Speak with the Holy Spirit about this before deciding. Sit for a time in silence before God and listen to what he might want to say about this.
Lent
What does this look like?
Perhaps it is giving up something in order to spend more time with God. Such as a show. Or a few minutes of sleep in order to be still before God.
Perhaps it is giving up something in order to become more aware of God’s presence. Such as fasting from food periodically or for a time. Or a podcast in order to have some silence in your day.
Perhaps you have been living in a particularly indulgent way lately and simply need to exercise your spiritual muscles of self-denial. Such as giving up one of those indulgences.
Traditionally, Sundays are feast days even during Lent. They are kind of a mini-Easter. Practically speaking, this means that whatever you are giving up, you gain it back on Sundays. Celebrate that and give thanks for the good things God has given us.
Will you join me?
Lent
Find a way, some way, any way, to spend time gazing at Jesus during these 40 days of Lent.
If you, like me, have been distracted lately, giving God only a part of your heart, join me in doing whatever it takes to return to him with your whole heart.
Listen to the promise he gives us through the prophet Joel:
Yet even now,” declares the LORD,
“return to me with all your heart,
with fasting, with weeping, and with mourning;
and rend your hearts and not your garments.”
Return to the LORD your God,
for he is gracious and merciful,
slow to anger, and abounding in steadfast love;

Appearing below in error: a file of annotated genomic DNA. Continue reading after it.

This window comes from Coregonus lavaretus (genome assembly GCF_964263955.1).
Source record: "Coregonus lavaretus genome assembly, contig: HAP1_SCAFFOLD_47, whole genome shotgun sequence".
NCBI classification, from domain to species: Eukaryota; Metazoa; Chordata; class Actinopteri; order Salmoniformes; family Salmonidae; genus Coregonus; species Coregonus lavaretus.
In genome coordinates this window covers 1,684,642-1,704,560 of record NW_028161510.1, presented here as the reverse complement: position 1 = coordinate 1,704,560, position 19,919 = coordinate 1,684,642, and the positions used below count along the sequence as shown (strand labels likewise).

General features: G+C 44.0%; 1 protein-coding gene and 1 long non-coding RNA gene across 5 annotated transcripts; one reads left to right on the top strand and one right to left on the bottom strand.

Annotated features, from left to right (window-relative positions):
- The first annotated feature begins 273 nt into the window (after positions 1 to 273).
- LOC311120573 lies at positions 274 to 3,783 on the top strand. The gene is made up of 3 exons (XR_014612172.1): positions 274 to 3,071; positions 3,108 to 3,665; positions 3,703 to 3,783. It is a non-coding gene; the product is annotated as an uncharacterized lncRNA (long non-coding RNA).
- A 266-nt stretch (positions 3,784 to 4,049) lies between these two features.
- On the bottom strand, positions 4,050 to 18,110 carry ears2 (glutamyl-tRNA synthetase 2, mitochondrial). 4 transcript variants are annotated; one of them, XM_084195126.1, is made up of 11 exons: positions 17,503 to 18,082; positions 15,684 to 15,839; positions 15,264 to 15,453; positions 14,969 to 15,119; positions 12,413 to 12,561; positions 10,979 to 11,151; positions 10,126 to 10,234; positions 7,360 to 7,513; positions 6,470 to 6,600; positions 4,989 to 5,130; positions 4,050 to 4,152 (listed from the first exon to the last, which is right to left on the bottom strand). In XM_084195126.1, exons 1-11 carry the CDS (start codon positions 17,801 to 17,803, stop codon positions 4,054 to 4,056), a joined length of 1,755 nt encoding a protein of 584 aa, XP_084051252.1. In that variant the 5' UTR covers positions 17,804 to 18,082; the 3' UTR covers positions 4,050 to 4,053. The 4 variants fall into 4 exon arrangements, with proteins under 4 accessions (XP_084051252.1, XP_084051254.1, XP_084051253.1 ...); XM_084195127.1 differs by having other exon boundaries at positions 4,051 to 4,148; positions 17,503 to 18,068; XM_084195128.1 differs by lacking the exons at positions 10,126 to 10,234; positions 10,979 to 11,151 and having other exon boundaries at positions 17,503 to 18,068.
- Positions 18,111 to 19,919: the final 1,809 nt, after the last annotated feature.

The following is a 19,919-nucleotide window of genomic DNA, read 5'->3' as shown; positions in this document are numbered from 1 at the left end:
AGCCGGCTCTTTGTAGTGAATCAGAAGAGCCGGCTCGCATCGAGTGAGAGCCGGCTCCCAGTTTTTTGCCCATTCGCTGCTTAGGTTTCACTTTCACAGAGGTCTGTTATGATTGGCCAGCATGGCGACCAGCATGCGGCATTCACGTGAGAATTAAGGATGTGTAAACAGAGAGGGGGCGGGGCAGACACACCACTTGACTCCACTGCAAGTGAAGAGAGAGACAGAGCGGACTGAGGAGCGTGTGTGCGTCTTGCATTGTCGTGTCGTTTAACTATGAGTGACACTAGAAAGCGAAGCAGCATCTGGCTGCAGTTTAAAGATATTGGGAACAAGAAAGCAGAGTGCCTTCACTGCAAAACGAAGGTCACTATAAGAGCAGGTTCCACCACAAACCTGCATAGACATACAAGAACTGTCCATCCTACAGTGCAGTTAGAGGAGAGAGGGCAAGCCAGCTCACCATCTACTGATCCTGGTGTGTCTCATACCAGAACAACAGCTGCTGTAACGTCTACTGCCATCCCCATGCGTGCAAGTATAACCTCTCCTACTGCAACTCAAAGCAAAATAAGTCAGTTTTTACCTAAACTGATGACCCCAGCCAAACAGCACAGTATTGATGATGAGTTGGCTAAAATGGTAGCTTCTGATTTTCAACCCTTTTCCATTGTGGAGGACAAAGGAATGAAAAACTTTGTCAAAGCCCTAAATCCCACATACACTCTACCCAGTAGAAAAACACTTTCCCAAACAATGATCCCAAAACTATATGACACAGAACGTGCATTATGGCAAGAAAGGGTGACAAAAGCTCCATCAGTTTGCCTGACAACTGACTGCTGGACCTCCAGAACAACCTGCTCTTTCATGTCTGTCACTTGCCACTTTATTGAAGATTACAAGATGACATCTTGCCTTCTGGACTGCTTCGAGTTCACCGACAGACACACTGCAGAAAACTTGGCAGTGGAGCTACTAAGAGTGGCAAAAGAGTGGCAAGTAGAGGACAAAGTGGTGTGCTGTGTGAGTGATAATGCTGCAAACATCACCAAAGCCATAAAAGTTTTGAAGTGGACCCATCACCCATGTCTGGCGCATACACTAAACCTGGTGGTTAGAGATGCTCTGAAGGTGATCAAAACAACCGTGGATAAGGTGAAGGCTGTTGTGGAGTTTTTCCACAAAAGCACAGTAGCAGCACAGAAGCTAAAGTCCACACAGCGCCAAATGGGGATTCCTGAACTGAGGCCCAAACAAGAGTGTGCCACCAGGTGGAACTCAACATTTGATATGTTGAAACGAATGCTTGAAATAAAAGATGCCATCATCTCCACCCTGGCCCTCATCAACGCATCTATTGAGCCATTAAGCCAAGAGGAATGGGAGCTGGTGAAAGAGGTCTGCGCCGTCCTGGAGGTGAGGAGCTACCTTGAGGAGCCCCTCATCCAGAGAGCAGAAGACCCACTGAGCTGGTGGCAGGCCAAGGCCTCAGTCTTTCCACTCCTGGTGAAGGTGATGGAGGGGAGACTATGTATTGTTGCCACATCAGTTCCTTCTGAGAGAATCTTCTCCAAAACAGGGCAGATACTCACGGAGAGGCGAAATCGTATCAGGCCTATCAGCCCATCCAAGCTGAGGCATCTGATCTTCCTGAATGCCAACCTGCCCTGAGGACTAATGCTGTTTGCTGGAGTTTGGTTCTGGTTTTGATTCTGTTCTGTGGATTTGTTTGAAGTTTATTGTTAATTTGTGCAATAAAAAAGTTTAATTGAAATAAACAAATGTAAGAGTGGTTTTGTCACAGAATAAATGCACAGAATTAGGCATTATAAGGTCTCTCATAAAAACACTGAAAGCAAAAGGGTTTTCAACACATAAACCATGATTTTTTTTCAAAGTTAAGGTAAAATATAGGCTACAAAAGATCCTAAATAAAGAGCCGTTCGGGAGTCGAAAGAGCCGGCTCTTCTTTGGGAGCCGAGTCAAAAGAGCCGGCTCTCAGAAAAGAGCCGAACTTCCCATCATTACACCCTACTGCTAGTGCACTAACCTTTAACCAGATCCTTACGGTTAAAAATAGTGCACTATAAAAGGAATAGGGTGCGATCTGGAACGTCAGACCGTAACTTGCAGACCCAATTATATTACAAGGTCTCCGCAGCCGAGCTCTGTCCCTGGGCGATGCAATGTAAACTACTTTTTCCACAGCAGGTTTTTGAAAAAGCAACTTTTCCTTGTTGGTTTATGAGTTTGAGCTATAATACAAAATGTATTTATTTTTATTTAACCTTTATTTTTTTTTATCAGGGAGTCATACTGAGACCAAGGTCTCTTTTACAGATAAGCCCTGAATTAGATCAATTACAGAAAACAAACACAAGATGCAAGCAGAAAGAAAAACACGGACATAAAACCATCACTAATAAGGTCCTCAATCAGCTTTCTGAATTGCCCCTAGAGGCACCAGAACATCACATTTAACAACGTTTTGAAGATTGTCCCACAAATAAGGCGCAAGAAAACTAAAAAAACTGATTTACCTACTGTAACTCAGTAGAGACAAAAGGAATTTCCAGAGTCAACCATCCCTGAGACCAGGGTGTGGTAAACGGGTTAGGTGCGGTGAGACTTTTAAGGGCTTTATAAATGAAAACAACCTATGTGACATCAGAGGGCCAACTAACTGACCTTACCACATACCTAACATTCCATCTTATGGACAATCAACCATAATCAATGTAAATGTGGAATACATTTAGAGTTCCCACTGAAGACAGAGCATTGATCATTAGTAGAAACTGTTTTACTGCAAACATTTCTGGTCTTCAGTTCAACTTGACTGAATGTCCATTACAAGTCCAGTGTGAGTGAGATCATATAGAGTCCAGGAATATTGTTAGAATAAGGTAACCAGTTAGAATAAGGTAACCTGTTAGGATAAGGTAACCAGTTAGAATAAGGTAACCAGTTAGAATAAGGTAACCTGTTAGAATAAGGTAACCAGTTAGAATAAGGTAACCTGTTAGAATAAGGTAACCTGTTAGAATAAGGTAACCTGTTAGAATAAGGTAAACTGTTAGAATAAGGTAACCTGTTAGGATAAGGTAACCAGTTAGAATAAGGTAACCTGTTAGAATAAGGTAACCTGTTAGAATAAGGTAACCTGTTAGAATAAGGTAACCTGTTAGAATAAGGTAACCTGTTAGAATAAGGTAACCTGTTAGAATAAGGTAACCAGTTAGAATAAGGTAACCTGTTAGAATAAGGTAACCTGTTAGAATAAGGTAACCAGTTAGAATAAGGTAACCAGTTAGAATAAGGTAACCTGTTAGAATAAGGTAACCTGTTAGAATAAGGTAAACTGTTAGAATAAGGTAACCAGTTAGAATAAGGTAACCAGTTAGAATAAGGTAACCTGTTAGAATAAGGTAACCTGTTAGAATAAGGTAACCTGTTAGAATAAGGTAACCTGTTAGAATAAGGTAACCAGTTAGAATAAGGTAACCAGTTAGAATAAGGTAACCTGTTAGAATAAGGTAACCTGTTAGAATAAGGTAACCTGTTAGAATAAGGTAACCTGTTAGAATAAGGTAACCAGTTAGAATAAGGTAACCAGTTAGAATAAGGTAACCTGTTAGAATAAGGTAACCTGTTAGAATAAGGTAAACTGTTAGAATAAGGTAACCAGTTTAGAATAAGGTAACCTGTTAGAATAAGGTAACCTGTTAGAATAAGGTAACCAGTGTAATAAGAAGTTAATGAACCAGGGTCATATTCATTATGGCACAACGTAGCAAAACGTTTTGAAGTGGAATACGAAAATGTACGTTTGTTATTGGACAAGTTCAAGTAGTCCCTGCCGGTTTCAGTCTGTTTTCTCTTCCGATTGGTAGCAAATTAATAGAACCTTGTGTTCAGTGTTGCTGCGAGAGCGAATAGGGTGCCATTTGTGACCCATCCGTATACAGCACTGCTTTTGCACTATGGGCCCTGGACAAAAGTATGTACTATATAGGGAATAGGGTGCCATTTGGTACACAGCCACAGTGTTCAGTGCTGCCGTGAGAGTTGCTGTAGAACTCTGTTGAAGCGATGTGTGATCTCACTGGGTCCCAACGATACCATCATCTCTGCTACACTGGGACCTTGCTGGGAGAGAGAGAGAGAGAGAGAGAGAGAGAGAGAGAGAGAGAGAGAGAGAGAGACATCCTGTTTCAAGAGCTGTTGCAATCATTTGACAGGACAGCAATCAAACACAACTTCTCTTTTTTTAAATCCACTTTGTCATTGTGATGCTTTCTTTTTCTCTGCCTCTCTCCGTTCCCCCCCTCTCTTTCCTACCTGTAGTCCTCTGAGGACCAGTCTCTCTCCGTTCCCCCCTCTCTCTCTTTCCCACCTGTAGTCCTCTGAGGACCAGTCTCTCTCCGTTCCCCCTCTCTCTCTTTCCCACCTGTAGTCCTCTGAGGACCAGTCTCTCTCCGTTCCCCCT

Use these 40 days of Lent wisely, using the rhythm of this season to return wholeheartedly back to the Lord your God.
He is waiting.
To hear my blog post read aloud, just click the play button. If you’re reading this in an email, you may have to click here to hear the post on my site.

all photographs are copyright 2021 Made Sacred

This Deep Ache I Feel

This season of Lent into Easter always leaves me with an ache in my heart.
Lent
I ache as I sit in the heart-wrenching tension between what is now and what is not-yet.
This year my heart has been even more tender than usual.
It is tender with an ache of longing for God to fulfill His promise to make all things new.
It is tender with an ache of longing for God to return and set all things right.
It is tender with an ache of longing for God.
ache of longing
We have sat in silent mourning through Lent, grieving our sin and our broken world and longing for Messiah.
We have rejoiced in exultation on Easter, celebrating Christ’s victorious defeat over sin and death.
Now we wake up to a world that is still sinning. still broken, still dying.
We trust, on our best days, that Jesus’ defeat of sin and death really happened, that God will not forget any of His promises, that God’s Spirit truly dwells inside of us.
And our hearts ache.
We are filled, more on some days than on others, with an aching, homesick kind of longing for what is still to come.
This is good. This is as it should be.
We should not be satisfied with this world in its brokenness.
We should not be satisfied with ourselves in our sinful nature.
We should not be satisfied to be physically separated from God.
Listen to this ache, for we are not yet home.
Let yourself feel this tenderness fully.
We should allow this ache in our hearts to spur us on to seek God more, to love God more, to love those around us more, to do all we can to bring His kingdom to rule on earth.
It is good to have seasons in which your heart is more tender, in which that longing ache is closer to the surface.
It simply means the end is not yet here.
On the day when our earth is made new, when heaven and earth are joined together, when Jesus descends from the clouds and we run into His arms,
On the day when God will dwell with us and we will be His people,
On that day, this ache we feel will melt away.
We shall be home.

feel your ache

For now, learn to be still and truly feel this ache in your heart. Let it draw you closer into the arms of the One who will someday heal you completely. You can trust Him.
Easter has already come.

Easter

To hear my blog post read aloud, just click the play button. If you’re reading this in an email, you may have to click here to hear the post on my site.